American businesses rely on data from the census. Please don’t ruin it by adding a citizenship question.
By David Kenny
A coalition of more than 30 states, cities and counties, led by New York State, recently won a lawsuit in the Southern District of New York challenging a decision by the Commerce Department to add a citizenship question to the 2020 census. The Department of Commerce appealed, and the case is scheduled to be argued at the Supreme Court on April 23.
The plaintiffs argued that participation in the census will be depressed by the addition of the new question, causing a significant undercount. If the government is successful in adding the citizenship question, the census will yield flawed data. This has significant consequences for American businesses, which rely heavily on census data and on the accurate reporting of consumer behavior to make their most critical business decisions.
A citizenship question will pollute a data set that is foundational for businesses all over the country. The Supreme Court has previously recognized that the census serves as a “linchpin of the federal statistical system by collecting data on the characteristics of individuals, households, and housing units throughout the country.” Presidents from both political parties have recognized that the private sector, like the government, uses the wealth of information generated by the census to make critical business decisions.
My company, Nielsen, believes that American businesses’ reliance on this data cannot be overstated. As soon as the decennial census data is available, for example, we revise our ranking of the top media markets in the United States, by population. This “designated market area” list is always eagerly anticipated by our clients, and it has a direct impact on how advertisers spend their money.
Among others who agree with us are the Association of National Advertisers, the American Association of Advertising Agencies, Advertising Research Foundation and Interactive Advertising Bureau.
The advertising industry and many other businesses depend on census data to make strategic and operations decisions, as they plan what to make, who to make it for, where to market it, where to sell it and how to adapt to the nation’s changing demographics. Banks and financial institutions, for example, use census information to create financial products for certain segments of the population. Utility companies use it to decide on the location of cell towers and new power lines. Health care companies also need an intimate understanding of the demographic makeup of different markets when they consider whether to open or close a hospital or an urgent care facility. Retailers, manufacturers and businesses of all types need accurate population data to decide where to locate manufacturing plants, distribution centers, or brick-and-mortar stores.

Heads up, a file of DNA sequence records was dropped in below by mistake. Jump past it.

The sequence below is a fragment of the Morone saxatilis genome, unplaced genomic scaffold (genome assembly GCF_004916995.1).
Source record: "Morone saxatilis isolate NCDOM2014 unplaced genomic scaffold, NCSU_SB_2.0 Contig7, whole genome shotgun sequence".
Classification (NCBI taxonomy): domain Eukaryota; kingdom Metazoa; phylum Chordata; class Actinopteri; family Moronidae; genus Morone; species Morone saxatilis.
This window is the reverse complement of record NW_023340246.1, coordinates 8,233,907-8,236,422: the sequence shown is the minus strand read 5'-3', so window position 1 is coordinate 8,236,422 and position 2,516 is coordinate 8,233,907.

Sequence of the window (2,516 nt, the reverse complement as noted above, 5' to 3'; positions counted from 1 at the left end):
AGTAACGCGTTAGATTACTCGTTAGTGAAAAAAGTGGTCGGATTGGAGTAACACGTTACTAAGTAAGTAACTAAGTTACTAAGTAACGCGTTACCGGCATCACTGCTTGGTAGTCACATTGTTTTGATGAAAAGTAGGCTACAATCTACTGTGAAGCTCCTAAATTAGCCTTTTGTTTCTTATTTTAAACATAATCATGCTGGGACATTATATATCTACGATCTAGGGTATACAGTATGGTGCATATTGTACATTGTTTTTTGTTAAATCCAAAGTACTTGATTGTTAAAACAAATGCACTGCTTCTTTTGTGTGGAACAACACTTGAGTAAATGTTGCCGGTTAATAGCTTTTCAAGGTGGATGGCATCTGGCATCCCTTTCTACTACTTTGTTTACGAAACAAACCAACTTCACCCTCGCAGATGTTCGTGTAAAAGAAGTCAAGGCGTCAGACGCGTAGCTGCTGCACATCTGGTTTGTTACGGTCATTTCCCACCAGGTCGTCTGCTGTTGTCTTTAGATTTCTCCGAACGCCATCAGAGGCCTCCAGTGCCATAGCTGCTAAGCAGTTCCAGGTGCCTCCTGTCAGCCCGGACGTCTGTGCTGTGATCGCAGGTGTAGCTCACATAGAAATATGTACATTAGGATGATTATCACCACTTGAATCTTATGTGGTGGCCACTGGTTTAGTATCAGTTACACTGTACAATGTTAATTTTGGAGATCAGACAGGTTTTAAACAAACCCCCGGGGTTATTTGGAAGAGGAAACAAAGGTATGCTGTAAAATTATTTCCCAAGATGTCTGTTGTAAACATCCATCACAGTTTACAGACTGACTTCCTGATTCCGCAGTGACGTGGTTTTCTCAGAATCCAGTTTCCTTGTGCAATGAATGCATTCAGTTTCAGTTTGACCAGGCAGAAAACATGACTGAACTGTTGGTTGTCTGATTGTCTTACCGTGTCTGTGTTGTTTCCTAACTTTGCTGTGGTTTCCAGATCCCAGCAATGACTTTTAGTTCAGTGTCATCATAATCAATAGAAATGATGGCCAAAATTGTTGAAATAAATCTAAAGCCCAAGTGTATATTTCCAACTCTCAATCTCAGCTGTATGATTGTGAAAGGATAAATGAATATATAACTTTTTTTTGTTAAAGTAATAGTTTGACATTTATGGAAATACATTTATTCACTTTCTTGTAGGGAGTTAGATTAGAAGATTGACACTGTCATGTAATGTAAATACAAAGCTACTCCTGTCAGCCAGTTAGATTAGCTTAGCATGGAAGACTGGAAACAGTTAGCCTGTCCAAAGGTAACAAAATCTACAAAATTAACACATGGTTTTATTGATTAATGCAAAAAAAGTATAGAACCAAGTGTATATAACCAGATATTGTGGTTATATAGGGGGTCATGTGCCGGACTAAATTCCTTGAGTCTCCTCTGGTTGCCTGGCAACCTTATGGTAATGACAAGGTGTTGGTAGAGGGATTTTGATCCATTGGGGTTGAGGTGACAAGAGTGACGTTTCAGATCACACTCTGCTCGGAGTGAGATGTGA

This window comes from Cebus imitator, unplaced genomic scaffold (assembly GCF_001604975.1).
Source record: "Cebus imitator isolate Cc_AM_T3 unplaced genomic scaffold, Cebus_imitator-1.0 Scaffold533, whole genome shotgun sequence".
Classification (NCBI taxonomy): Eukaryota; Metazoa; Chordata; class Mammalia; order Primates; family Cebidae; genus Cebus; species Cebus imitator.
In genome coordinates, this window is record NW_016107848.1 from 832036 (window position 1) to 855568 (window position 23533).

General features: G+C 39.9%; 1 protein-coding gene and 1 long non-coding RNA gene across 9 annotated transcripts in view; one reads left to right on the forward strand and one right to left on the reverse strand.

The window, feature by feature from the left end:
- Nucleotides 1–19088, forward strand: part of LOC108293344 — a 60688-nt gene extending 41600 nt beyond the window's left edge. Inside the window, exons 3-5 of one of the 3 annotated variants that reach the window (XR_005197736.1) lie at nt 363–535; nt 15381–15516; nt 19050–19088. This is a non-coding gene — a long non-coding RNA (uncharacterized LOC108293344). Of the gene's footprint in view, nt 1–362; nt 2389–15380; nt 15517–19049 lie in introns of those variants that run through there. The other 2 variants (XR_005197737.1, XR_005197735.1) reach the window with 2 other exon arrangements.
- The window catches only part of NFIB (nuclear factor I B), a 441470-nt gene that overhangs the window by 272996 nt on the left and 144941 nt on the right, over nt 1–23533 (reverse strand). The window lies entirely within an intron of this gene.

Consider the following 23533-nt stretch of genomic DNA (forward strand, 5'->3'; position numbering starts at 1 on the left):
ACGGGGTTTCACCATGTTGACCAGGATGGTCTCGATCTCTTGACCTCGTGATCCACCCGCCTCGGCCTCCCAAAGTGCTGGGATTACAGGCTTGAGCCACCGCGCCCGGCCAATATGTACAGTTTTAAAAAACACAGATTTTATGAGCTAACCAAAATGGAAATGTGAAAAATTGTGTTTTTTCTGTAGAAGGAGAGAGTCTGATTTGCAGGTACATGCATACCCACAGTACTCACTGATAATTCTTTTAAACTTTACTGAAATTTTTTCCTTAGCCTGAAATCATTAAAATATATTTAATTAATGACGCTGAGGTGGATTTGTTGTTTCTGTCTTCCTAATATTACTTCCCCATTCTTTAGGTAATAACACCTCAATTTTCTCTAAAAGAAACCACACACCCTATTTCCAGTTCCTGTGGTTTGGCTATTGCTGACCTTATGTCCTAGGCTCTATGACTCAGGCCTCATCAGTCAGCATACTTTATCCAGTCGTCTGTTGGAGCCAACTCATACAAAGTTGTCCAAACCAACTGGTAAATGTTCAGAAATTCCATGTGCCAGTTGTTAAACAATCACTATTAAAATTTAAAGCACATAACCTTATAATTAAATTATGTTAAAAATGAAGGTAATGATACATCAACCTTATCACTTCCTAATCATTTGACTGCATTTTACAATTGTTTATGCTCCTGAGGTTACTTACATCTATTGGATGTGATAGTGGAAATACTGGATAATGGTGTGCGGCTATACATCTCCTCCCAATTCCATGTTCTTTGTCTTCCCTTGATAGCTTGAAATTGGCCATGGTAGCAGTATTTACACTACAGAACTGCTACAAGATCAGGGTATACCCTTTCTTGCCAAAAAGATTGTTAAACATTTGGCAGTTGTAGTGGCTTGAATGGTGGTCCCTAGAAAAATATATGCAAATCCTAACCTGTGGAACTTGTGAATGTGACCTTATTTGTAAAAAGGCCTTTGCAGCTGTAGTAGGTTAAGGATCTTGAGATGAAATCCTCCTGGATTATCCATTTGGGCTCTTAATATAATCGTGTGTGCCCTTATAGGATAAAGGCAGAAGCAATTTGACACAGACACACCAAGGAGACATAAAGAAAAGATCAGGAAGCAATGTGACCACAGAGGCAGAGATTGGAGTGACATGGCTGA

The economic impact of these decisions is enormous. Millions, and sometimes billions, of dollars — not to mention thousands of jobs — are at stake, so it is crucial that they be based on the highest quality data.
In the era of big data, an accurate census is more critical than ever. We know that big data sets have inherent structural biases, and those biases require calibration to a “truth set,” which in almost all cases is benchmarked to the census. Even a small error in the census can be amplified over and over again as the data is used in new and ever evolving ways. The last thing that business needs is for the next 10 years of data to be built on a faulty foundation.
This truth set is more critical now than it has ever been before, as business reflects a changing America. In 2044, white Americans will be a minority. We know that because prior decennial census data has told us so. At that time, Hispanics will constitute 25 percent of the population; African-Americans, 12.7 percent; Asians, 7.9 percent; and multiracial people, 3.7 percent. American businesses are already adapting to this evolving customer base, but they require the best possible data to do so.
My company and our peers in the advertising industry have, collectively, more than 100 years of experience with data, and we believe that including this question will result in an inaccurate census that will lead to flawed business decisions. You can count on it.
David Kenny is the chief executive of Nielsen.
Photo CreditBrian Snyder/Reuters